WWE does not have a great track record when it comes to treatment of their women in the ring. In 2015, the company declared a “Diva’s Revolution” to correct the issue. This later became known as the “Women’s Revolution” when the company stated they would be referring to all WWE in-ring performers as “Superstars,” rather than using the term “Diva” for women. Even since it has been a series of highs and lows.
Let me contextualise. One of the biggest issues facing the Women’s Revolution has been a lack of commitment across the brand. WWE is a large media company, I understand, but it feels like there is no communication across departments. In this case, the people behind the in-ring product declared a “Women’s Revolution,” but there was nothing done to make sure this happened across the rest of the company: their merchandise, their web content, their pre and post-shows, their console and app games and, in this case, their licensed comic.
This was a special Summerslam-centric issue, and I will admit that there is very little women’s wrestling history to draw on for that purpose. I went back through the match cards for every Summerslam and, not surprisingly, there were many years without any women’s matches at all. And even when there were women’s matches, there are potential issues with their storytelling opportunities. They may not have the right to use the likeness of famed women’s grappler Bull Nakano to do a story about her match against Alundra Blayze in 1994, for example. There were years of matches that were rushed and have little about them to inspire a multi-page story. And it is not shocking the company would avoid any story involving former performer AJ Lee, given their treatment of her legacy since her departure (Lee’s now-husband, known in-ring as CM Punk, also has a rocky history with the company and is involved in a lawsuit against a member of their medical staff).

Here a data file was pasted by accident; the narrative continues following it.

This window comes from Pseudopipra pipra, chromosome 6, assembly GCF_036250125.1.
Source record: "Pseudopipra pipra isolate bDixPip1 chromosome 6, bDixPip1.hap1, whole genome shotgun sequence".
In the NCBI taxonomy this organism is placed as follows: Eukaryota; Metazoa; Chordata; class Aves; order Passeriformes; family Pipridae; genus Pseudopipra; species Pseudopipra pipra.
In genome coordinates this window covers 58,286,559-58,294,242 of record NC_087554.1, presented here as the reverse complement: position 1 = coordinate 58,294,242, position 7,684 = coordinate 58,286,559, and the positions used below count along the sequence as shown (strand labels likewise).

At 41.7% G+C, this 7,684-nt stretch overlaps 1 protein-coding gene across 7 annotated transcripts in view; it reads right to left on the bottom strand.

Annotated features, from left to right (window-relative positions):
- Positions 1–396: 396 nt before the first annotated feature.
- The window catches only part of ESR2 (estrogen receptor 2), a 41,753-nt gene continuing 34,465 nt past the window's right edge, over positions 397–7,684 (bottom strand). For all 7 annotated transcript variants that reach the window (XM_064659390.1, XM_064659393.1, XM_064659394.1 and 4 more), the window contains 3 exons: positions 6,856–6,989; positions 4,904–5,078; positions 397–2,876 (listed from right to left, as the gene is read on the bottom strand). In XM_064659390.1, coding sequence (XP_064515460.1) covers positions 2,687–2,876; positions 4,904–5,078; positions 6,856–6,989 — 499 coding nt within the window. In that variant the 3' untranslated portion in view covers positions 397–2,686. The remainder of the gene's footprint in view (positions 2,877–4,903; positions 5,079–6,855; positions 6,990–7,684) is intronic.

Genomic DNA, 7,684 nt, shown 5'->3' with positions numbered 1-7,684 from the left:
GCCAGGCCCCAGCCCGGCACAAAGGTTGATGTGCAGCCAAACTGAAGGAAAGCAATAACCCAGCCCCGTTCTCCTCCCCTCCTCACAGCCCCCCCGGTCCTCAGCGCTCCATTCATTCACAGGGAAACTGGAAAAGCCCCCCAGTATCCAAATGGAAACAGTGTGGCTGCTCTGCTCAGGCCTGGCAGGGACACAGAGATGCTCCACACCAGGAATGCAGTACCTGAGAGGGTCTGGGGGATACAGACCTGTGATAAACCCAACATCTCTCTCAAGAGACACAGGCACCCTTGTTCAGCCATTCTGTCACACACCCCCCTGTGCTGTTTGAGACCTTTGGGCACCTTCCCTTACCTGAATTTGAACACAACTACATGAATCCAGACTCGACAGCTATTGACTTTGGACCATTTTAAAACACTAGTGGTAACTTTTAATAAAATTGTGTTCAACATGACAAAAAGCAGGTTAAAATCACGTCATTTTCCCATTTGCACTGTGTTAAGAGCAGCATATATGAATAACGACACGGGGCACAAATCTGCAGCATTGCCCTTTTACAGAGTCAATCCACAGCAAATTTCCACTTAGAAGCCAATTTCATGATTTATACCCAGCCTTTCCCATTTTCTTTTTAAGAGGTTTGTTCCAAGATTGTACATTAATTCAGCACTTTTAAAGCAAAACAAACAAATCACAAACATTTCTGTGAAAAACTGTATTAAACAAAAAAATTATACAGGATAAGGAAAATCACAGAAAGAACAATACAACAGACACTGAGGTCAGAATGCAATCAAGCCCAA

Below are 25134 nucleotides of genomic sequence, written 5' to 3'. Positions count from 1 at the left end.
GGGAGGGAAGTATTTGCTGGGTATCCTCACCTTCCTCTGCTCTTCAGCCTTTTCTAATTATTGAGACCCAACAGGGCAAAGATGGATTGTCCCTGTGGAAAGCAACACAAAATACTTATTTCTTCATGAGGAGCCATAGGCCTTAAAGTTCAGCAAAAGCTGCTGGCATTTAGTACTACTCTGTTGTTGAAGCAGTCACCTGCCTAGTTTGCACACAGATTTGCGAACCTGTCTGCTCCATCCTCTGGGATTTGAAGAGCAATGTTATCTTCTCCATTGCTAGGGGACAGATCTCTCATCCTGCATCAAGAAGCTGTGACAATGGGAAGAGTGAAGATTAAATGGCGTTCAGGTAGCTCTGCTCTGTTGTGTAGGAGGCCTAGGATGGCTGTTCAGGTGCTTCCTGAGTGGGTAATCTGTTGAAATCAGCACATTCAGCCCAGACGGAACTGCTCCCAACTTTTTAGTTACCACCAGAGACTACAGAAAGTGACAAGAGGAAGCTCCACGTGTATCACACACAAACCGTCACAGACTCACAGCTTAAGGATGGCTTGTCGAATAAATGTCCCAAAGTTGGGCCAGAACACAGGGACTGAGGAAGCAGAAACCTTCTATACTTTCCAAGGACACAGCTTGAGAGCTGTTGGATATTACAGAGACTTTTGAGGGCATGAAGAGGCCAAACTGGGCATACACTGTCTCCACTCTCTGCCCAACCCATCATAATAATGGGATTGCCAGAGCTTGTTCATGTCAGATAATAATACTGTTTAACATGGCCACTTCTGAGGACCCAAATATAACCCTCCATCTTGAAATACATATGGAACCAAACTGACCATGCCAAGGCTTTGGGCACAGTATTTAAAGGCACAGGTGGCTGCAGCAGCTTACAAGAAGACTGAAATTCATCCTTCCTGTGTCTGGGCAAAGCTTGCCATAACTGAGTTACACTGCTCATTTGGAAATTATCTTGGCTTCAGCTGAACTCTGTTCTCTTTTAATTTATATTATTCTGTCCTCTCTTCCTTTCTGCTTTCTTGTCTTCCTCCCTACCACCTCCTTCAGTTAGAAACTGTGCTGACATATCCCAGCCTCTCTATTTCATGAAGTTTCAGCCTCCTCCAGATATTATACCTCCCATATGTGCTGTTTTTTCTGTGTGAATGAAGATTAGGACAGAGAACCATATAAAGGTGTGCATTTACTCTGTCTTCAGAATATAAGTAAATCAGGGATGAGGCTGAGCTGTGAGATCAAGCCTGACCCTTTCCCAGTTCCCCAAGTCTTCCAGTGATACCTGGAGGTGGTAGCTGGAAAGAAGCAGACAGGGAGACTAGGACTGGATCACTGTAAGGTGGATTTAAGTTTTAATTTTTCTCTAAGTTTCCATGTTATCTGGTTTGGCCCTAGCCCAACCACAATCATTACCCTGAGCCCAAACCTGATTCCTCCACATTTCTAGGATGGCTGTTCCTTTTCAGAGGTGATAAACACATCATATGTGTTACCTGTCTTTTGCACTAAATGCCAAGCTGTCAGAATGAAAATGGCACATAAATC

The biggest stumbling block is that while there was a woman who had several Summerslam stories to tell, she is someone who the company has disowned: the late Joanie “Chyna” Laurer. There are contradicting stories about exactly why she is excluded from WWE history, but no matter what she was essentially a persona non grata in the company until her death in early 2017. Even then, while WWE aired an “in memory” video package about her, she was still denied a place in their Hall of Fame class of 2017–something she had even been lobbying for prior to her death.
Before Summerslam in 1999, Chyna made history by becoming the first woman to be named number one contender for the WWE (men’s) Championship. While she did not get to have her title match during the show (she lost her contendership to Mankind prior to the event) this was still a Summerslam story that could have been told in the pages of this comic.
In 2000, Chyna again made history by becoming a two-time Intercontinental Champion–at Summerslam. Again, a story that could have been told, especially as it also included her on-screen relationship with late legend Eddie Guererro.
All right, then, assuming that the company would not sanction inclusion of Chyna for whatever reason? There was a story involving three women, all still employed by the company, with plenty of room for a writer to explore.
In 2014, there was a match between Brie Bella and Stephanie McMahon. The rivalry stemmed out of McMahon threatening to fire Brie if her husband, Daniel Bryan, didn’t surrender his WWE Championship. Brie instead quit in protest, but it was in vain, Bryan was still forced to hand over his title due to injury. Brie eventually got her job back, but along with that also demanded a match against Stephanie at Summerslam.
During the time Brie was gone, her twin sister Nikki was repeatedly humiliated and punished by Stephanie. Nikki was put in a series of unfair and essentially unwinnable matches: having one arm tied behind her back, being blindfolded, facing three opponents by herself. When Brie returned, Nikki was quick to side with her sister against Stephanie.
But at the actual event, while Brie had Stephanie beat, Nikki forearmed her own twin sister and turned against her. I would have loved to see a writer tackle this in some way. A story about when Nikki made the decision. The conversation between Stephanie and Nikki after the match, the official offer for Nikki to join the group known as The Authority. Or a parallel narrative between Brie and Nikki looking at both of them immediately post-match. Stephanie’s exact thoughts when Nikki sided with her. Anything.
I do not want to make it sound as if I disliked the issue. I truly enjoyed reading everything included and absolutely loved the short about Seth and Finn. It is absolutely worth reading as it is, and I think most fans would enjoy the book and feel satisfied.
But I would be untrue to myself if I did not point out the obvious lack of any women in the pages of this book. Women continue to fight in both wrestling and comics, refusing to be silenced or made invisible. So it is only right we should demand to see more of them in a title that combines both.2 comments